If a deed is to have any validity, it must be made voluntarily. The test of the capacity of an individual to execute a valid deed is based upon that person's ability to comprehend the consequences of his or her act. If a deed is not made through the conscious act of the grantor, it can be set aside in court. Relevant factors for the determination of whether a particular individual is capable of executing a valid deed are his or her age, and mental and physical condition. Extreme physical weakness resulting from old age or disease is a proper element for consideration in establishing capacity. Mental capacity, however, is the most important factor. If an individual is deemed to be mentally capable of disposing of his or her own property, the deed is ordinarily valid and would withstand objections made to it.
If FRAUD is committed by either the grantor or grantee, a deed can be declared invalid. For example, a deed that is a forgery is completely ineffective.
The exercise of UNDUE INFLUENCE also ordinarily serves to invalidate a deed. The test of whether such influence has been exerted turns upon the issue of whether the grantor executed the deed voluntarily. Undue influence is wrongful and serves to confuse the judgment and to control the will of the grantor. Ordinary influence is insufficient to invalidate a deed. Deeds between parties who share a confidential relationship are frequently examined by the courts for undue influence. For example, the courts might place a deed under close scrutiny if the grantor's attorney or physician is named grantee. In addition, if the grantor is a drunkard or uses DRUGS AND NARCOTICS to excess, such would be circumstances for consideration when a court determines whether undue influence was exercised upon the grantor.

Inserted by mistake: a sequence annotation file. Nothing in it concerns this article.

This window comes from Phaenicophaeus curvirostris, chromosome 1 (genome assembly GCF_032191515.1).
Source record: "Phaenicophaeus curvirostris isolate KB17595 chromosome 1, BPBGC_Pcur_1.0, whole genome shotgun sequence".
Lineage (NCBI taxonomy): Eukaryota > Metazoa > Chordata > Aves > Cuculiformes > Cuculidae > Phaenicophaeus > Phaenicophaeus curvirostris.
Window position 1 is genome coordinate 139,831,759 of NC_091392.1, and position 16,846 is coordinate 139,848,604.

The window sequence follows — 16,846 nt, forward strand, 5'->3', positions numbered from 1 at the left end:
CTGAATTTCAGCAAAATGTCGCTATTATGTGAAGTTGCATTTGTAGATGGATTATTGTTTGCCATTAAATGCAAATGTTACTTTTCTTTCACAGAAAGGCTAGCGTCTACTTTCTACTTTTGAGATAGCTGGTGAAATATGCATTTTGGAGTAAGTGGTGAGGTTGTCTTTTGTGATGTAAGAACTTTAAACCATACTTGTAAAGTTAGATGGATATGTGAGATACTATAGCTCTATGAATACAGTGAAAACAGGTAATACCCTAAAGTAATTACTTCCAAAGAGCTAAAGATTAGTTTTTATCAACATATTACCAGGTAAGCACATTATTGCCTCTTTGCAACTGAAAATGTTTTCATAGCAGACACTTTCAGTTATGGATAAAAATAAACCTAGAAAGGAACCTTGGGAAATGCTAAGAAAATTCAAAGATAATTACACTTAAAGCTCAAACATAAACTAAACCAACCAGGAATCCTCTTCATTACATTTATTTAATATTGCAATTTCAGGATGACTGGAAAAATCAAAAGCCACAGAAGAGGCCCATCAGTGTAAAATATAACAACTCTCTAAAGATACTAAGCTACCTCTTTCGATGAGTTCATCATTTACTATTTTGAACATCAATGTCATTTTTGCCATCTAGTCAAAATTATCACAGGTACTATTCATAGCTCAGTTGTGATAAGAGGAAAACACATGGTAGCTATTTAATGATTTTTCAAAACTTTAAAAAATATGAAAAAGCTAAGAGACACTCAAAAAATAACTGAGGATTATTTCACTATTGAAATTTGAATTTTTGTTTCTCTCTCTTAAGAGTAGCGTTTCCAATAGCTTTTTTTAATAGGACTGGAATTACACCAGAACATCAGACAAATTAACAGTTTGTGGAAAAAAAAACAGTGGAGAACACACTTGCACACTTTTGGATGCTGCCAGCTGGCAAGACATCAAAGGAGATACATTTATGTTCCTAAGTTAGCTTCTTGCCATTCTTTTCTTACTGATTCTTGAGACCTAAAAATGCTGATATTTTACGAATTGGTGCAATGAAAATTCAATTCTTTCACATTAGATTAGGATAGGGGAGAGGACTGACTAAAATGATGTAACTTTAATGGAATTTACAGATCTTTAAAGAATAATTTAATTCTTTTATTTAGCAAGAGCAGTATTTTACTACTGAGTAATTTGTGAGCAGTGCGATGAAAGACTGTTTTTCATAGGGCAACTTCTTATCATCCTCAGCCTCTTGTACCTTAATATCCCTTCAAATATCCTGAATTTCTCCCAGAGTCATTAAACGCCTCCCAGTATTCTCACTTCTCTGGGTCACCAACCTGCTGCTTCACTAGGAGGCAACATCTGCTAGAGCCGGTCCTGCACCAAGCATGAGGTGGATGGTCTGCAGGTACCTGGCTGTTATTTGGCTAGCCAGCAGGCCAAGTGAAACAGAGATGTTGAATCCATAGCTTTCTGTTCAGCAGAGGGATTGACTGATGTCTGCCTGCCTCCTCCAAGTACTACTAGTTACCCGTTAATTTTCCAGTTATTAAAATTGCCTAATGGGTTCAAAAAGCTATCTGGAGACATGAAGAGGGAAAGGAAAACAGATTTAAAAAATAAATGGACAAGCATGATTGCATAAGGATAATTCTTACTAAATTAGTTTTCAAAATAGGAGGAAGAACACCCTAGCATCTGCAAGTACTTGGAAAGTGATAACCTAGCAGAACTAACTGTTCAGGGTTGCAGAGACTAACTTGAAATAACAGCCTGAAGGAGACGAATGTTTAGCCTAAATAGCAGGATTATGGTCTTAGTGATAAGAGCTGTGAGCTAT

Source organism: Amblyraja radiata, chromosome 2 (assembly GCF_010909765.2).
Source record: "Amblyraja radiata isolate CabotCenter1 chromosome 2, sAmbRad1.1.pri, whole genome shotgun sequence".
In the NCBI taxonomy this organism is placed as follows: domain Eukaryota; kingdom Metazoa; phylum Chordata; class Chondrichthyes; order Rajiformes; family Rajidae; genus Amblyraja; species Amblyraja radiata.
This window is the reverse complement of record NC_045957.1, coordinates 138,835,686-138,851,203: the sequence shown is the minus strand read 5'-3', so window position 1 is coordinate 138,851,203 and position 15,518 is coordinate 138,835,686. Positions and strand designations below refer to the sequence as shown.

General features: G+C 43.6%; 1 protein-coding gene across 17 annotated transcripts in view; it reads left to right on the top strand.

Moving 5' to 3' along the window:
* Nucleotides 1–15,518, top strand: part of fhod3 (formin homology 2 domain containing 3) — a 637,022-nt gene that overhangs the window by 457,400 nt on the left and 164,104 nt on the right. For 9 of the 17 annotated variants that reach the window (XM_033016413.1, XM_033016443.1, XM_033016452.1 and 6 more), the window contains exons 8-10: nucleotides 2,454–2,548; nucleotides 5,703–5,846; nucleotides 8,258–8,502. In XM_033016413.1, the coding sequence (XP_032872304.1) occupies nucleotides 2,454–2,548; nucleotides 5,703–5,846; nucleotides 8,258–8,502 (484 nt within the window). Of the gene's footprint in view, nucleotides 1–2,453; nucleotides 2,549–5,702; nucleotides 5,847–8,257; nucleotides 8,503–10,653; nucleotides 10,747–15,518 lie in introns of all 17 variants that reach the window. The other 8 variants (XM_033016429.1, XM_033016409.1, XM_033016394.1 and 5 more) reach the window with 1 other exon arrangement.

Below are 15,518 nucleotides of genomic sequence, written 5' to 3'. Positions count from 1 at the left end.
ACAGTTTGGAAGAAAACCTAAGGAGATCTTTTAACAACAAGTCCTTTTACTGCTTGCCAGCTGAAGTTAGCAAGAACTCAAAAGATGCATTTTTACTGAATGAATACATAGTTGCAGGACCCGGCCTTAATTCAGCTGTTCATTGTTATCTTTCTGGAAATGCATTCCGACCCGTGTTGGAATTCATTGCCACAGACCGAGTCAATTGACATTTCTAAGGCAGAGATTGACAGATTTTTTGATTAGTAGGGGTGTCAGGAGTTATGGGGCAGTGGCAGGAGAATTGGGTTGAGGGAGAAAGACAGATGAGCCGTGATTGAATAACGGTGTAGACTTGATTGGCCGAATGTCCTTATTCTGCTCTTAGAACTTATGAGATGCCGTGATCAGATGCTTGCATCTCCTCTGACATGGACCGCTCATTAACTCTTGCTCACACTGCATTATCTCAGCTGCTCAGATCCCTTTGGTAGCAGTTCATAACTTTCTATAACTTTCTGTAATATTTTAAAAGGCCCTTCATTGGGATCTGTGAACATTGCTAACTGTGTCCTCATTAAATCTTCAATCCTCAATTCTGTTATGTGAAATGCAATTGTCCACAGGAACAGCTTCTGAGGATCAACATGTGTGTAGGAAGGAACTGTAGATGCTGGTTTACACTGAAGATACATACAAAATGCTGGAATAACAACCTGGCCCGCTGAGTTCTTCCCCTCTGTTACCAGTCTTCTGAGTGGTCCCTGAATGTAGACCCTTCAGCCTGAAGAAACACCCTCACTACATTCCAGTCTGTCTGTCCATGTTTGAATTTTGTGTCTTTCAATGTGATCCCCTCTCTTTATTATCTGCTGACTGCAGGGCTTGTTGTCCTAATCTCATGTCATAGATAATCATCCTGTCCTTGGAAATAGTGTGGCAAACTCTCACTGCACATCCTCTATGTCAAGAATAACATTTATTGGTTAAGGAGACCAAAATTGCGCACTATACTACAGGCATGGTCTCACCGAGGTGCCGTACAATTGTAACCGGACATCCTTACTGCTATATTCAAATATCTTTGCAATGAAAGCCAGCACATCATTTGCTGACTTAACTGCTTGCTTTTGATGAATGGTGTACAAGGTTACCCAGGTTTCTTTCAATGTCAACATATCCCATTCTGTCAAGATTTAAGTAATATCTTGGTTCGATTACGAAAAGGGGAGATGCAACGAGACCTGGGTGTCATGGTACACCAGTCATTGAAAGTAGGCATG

Law Library - American Law and Legal InformationFree Legal Encyclopedia: Cross‐contamination to Deed of covenantDeed - Transfer Of Land, Delivery, Acceptance, Recording, Types Of Deeds, Validity - Execution, Defects